The company is testing a processing technology that takes cobalt concentrate and converts it into a cobalt sulphate compound that can be used to make lithium-ion batteries.

Near Elk Lake, Battery Mineral Resources started a first-time drill program on its Mapes target in mid-May, looking for extensions of cobalt and silver mineralization in an area that once hosted more than 30 operating mines at the turn of the last century.

The Vancouver explorer is one of the area's largest exploration landholders with very ambitious plans on the mining and processing side.

Toronto's Kuya Silver kicked off an initial 2,500-metre drill program, south of the town of Cobalt, at the end of April.

A relative newbie to the area, Kuya is busy putting a dormant Peruvian silver mine back into operation but the Silver King Project is also high on their agenda.

The company closed a joint venture partnership with First Cobalt this year to set foot on the 10,000-hectare holdings, which stretch from the town of Cobalt in the north to the mining ghost town of Silver Centre in the south, and features dozens of old silver mines.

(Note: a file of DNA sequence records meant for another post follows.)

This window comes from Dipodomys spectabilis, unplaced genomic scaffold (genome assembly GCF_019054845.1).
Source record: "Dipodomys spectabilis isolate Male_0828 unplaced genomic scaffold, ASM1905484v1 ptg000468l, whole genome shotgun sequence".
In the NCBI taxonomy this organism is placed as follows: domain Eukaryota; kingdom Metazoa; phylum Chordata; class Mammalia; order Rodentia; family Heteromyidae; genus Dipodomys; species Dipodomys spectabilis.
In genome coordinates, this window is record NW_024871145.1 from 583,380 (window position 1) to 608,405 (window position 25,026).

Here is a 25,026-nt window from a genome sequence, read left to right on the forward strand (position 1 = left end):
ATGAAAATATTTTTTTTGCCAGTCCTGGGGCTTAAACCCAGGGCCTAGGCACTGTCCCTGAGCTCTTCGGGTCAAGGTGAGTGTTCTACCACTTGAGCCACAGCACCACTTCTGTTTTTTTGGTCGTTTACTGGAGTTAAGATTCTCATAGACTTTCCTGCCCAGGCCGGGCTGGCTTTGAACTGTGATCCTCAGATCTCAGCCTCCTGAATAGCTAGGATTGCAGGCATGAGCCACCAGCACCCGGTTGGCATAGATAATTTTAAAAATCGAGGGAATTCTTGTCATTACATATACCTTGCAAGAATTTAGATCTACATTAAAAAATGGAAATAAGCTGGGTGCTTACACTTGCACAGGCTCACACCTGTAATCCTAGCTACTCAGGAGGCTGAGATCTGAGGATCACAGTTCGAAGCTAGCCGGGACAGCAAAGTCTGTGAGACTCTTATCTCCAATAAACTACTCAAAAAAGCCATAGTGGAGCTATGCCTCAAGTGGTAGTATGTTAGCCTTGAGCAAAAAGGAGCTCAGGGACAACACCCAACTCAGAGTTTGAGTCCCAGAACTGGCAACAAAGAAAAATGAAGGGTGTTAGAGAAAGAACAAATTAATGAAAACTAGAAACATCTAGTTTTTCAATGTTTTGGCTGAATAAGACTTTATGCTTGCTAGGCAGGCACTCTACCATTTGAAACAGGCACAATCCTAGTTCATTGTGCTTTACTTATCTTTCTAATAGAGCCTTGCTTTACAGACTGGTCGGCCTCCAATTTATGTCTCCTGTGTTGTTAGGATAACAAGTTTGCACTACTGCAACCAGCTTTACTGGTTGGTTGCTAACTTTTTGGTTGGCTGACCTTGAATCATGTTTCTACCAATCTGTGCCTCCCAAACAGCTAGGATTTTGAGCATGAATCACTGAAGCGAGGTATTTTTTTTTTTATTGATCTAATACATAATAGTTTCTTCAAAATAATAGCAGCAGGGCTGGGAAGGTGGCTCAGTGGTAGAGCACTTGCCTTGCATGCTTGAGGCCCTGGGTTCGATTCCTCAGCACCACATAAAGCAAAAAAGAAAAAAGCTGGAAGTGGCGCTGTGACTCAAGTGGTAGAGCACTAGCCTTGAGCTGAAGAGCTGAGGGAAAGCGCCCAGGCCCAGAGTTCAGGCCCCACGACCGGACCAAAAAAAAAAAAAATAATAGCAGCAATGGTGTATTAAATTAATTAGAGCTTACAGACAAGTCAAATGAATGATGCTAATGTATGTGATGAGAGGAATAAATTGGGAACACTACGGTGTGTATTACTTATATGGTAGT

Key to the deal was Kuya acquiring full ownership of the Kerr Project within this larger land package.

At Kerr, the company's focus was on drilling around the former Drummond, Kerr Lake, Crown Reserve, and Silver Leaf mines. The four mines produced more than 52 million ounces of silver, most of it before 1920.

The company sees "tremendous potential" to find silver vein extensions from these mines below 100 metres depth.